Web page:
For contraposition in the field of traditional logic, see Contraposition (traditional logic). For contraposition in the field of symbolic logic, see Transposition (logic).

In logic, contraposition is a law that says that a conditional statement is logically equivalent to its contrapositive. The contrapositive of the statement has its antecedent and consequent inverted and flipped: the contrapositive of is thus . For instance, the proposition "All bats are mammals" can be restated as the conditional "If something is a bat, then it is a mammal". Now, the law says that statement is identical to the contrapositive "If something is not a mammal, then it is not a bat."

The contrapositive can be compared with three other relationships between conditional statements:

Inversion (the inverse),
"If something is not a bat, then it is not a mammal." Unlike the contrapositive, the inverse's truth value is not at all dependent on whether or not the original proposition was true, as evidenced here. The inverse here is clearly not true.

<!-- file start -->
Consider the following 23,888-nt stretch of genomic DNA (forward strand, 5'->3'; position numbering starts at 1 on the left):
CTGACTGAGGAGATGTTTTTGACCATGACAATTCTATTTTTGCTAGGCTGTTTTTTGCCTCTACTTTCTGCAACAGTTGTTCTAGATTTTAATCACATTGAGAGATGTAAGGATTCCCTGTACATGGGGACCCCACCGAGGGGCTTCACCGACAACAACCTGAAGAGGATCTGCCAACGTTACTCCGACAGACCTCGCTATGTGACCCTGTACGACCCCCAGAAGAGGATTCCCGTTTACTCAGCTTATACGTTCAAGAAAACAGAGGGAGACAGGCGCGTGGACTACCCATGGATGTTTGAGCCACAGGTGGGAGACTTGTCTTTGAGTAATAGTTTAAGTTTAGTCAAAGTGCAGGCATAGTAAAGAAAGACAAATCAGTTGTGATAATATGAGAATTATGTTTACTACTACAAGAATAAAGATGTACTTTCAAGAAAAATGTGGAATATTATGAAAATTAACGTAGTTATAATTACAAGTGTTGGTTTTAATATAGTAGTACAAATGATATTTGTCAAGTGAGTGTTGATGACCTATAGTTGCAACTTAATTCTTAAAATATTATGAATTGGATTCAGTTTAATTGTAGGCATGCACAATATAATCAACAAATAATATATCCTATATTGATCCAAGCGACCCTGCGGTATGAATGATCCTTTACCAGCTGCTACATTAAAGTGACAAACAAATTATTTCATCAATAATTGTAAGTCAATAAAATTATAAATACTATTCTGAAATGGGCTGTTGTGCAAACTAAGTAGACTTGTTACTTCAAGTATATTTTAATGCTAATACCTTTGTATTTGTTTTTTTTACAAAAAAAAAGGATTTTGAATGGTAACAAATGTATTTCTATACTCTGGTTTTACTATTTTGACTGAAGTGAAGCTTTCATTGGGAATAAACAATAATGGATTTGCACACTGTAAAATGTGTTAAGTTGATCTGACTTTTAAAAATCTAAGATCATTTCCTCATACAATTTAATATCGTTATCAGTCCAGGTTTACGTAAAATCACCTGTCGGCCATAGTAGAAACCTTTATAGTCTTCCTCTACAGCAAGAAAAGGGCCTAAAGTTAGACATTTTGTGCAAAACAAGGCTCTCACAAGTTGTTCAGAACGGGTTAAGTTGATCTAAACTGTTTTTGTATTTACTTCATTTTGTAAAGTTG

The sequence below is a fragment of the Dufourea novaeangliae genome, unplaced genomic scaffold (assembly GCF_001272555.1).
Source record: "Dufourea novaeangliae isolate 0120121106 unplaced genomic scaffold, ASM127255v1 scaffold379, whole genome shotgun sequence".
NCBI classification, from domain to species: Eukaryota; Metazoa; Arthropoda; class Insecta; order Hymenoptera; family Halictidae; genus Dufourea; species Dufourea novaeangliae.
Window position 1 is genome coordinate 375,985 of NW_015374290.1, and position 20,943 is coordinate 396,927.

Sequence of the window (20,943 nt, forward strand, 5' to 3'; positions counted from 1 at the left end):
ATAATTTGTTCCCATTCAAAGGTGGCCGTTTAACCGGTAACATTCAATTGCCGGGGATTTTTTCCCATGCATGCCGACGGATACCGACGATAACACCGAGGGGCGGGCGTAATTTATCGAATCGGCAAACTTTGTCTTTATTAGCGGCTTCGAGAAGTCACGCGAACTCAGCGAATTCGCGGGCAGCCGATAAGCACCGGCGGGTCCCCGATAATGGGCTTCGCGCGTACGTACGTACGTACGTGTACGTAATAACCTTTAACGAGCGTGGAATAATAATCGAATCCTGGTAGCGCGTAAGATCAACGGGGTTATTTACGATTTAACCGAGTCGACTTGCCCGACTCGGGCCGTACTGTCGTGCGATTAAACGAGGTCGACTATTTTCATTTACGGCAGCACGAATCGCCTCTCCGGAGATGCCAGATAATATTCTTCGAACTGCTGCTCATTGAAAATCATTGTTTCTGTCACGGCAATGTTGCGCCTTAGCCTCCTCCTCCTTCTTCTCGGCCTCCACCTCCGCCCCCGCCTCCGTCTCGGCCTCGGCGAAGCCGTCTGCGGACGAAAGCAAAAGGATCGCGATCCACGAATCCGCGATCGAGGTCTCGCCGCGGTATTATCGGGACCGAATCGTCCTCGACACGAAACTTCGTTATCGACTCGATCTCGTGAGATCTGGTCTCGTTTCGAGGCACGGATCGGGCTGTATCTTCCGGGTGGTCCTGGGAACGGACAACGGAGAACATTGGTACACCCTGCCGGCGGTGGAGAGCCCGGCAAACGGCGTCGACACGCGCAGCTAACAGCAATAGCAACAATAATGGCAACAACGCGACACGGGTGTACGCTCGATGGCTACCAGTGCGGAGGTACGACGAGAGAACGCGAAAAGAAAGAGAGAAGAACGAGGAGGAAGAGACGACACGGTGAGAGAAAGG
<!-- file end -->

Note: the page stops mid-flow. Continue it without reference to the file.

Conversion (the converse),
"If something is a mammal, then it is a bat." The converse is actually the contrapositive of the inverse and so always has the same truth value as the inverse, which is not necessarily the same as that of the original proposition.
"There exists a bat that is not a mammal. " If the negation is true, the original proposition (and by extension the contrapositive) is false. Here, of course, the negation is false.

Note that if is true and we are given that Q is false, , it can logically be concluded that P must be false, . This is often called the law of contrapositive, or the modus tollens rule of inference.

Intuitive explanation

Consider the Euler diagram shown. According to this diagram, if something is in A, it must be in B as well. So we can interpret "all of A is in B" as:

It is also clear that anything that is not within B (the blue region) cannot be within A, either. This statement,

is the contrapositive. Therefore, we can say that